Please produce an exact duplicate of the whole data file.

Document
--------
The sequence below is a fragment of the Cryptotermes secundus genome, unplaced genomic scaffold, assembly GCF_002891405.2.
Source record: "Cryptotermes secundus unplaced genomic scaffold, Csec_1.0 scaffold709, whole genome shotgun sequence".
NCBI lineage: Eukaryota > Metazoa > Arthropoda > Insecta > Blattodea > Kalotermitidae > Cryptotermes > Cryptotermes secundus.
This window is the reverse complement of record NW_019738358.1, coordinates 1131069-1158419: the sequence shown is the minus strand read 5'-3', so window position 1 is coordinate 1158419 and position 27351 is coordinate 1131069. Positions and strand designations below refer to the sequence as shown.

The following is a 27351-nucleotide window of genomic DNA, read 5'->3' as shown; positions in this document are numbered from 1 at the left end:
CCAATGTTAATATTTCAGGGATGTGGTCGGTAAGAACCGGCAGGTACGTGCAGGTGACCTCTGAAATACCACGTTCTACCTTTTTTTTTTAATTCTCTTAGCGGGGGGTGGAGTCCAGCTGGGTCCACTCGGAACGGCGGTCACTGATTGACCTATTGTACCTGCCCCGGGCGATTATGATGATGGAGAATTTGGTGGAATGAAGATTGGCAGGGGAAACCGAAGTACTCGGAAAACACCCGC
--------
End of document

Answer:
The sequence below is a fragment of the Cryptotermes secundus genome, unplaced genomic scaffold, assembly GCF_002891405.2.
Source record: "Cryptotermes secundus unplaced genomic scaffold, Csec_1.0 scaffold709, whole genome shotgun sequence".
NCBI lineage: Eukaryota > Metazoa > Arthropoda > Insecta > Blattodea > Kalotermitidae > Cryptotermes > Cryptotermes secundus.
This window is the reverse complement of record NW_019738358.1, coordinates 1131069-1158419: the sequence shown is the minus strand read 5'-3', so window position 1 is coordinate 1158419 and position 27351 is coordinate 1131069. Positions and strand designations below refer to the sequence as shown.

The following is a 27351-nucleotide window of genomic DNA, read 5'->3' as shown; positions in this document are numbered from 1 at the left end:
CCAATGTTAATATTTCAGGGATGTGGTCGGTAAGAACCGGCAGGTACGTGCAGGTGACCTCTGAAATACCACGTTCTACCTTTTTTTTTTAATTCTCTTAGCGGGGGGTGGAGTCCAGCTGGGTCCACTCGGAACGGCGGTCACTGATTGACCTATTGTACCTGCCCCGGGCGATTATGATGATGGAGAATTTGGTGGAATGAAGATTGGCAGGGGAAACCGAAGTACTCGGAAAACACCCGC